Find the Good in Co-Workers You Don't Like (For Your Own Sake)

Working with someone you don't like doesn't have to be a toxic situation. Try focusing on the person's positive aspects when trying to bridge gaps between you.

Liane Davey of the Irish Times has an interesting article up this morning about how a boss can develop strategies to help motivate employees he or she doesn't like. While writing from the perspective of a higher-up, Davey's advice is applicable for both management and the general workforce. It all starts with taking control of your reactions:


"Before you even try to motivate a person you don’t like, take ownership of your feelings and assumptions. If the phrase 'He makes me so angry' or 'She drives me nuts' ever plays in your head, you need to change your thinking. Recognise that anger, frustration, or mistrust is your reaction and that no one has the ability to make you feel something without your consent. Be curious about why you react the way you do and see if you can get to the root of the issue."

It's important to note that Davey isn't arguing that disliking someone else is your problem and not theirs, but rather making the point that your anger alone isn't going to change anybody. You can either bitterly stew in perpetuity or develop tactics to try and fix the issue. Each particular situation has its own potential solution, but everything requires a first step on your end.

For example, Davey recommends spending more time around a co-worker/employee who makes you feel uncomfortable, because perhaps they feel just as uncomfortable around you. Be the bigger person. Build the bridge. The same goes for addressing behavior you find disrespectful. Have a sit-down where you hash out what causes them to act in such a (usually) self-destructive way. Again, Davey writes from a management perspective, but you can certainly employ some well-meaning empathy even if you're the low head on the totem pole.

Taking time to empathize and understand your employees/co-workers can help you develop stronger work relationships, patch some minor office wounds, and grow as a positive member of society. Take a look at the whole article (linked below) and let us know what you think.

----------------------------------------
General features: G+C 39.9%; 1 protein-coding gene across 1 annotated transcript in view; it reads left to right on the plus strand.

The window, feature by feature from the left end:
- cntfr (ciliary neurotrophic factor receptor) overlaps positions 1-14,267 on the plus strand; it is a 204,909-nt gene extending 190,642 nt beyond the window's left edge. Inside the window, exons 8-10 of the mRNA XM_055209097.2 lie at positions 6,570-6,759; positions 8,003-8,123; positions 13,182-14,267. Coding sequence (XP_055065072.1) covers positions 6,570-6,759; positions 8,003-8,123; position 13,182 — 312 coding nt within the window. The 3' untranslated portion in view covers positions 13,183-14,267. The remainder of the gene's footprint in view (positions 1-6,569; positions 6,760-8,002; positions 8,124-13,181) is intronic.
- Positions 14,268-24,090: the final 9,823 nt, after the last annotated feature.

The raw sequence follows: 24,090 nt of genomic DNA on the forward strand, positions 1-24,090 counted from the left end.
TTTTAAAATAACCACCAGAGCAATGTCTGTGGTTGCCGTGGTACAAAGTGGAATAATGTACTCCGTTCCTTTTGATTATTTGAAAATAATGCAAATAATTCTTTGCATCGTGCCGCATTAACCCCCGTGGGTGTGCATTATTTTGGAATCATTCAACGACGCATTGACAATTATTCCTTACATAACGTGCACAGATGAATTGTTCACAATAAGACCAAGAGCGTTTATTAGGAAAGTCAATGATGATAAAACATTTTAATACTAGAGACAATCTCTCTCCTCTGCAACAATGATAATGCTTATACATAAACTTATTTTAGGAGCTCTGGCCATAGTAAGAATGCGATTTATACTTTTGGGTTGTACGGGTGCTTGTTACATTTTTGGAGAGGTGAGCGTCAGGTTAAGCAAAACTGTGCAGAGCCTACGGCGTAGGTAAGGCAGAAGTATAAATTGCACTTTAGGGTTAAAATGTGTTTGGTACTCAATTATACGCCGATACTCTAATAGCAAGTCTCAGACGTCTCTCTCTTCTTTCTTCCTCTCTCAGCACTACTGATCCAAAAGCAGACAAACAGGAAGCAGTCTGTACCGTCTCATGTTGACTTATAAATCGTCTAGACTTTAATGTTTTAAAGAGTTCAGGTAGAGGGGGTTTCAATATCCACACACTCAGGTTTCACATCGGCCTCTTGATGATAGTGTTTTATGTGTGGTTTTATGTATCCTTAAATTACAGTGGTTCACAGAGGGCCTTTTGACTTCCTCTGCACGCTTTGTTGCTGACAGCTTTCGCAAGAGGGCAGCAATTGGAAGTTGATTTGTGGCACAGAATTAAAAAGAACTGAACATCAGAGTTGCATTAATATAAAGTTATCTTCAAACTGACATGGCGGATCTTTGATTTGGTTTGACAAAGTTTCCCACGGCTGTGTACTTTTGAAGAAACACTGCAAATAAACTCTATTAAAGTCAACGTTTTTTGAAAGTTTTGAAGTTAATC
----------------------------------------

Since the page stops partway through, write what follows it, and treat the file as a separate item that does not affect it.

Read more at Irish Times

Photo credit: Pressmaster / Shutterstock

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Scientists study tattooed corpses, find pigment in lymph nodes

It turns out, that tattoo ink can travel throughout your body and settle in lymph nodes.

17th August 1973: An American tattoo artist working on a client's shoulder. (Photo by F. Roy Kemp/BIPs/Getty Images)
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In the slightly macabre experiment to find out where tattoo ink travels to in the body, French and German researchers recently used synchrotron X-ray fluorescence in four "inked" human cadavers — as well as one without. The results of their 2017 study? Some of the tattoo ink apparently settled in lymph nodes.


Image from the study.

As the authors explain in the study — they hail from Ludwig Maximilian University of Munich, the European Synchrotron Radiation Facility, and the German Federal Institute for Risk Assessment — it would have been unethical to test this on live animals since those creatures would not be able to give permission to be tattooed.

Because of the prevalence of tattoos these days, the researchers wanted to find out if the ink could be harmful in some way.

"The increasing prevalence of tattoos provoked safety concerns with respect to particle distribution and effects inside the human body," they write.

It works like this: Since lymph nodes filter lymph, which is the fluid that carries white blood cells throughout the body in an effort to fight infections that are encountered, that is where some of the ink particles collect.

Image by authors of the study.

Titanium dioxide appears to be the thing that travels. It's a white tattoo ink pigment that's mixed with other colors all the time to control shades.

The study's authors will keep working on this in the meantime.

“In future experiments we will also look into the pigment and heavy metal burden of other, more distant internal organs and tissues in order to track any possible bio-distribution of tattoo ink ingredients throughout the body. The outcome of these investigations not only will be helpful in the assessment of the health risks associated with tattooing but also in the judgment of other exposures such as, e.g., the entrance of TiO2 nanoparticles present in cosmetics at the site of damaged skin."

Photo by Alina Grubnyak on Unsplash
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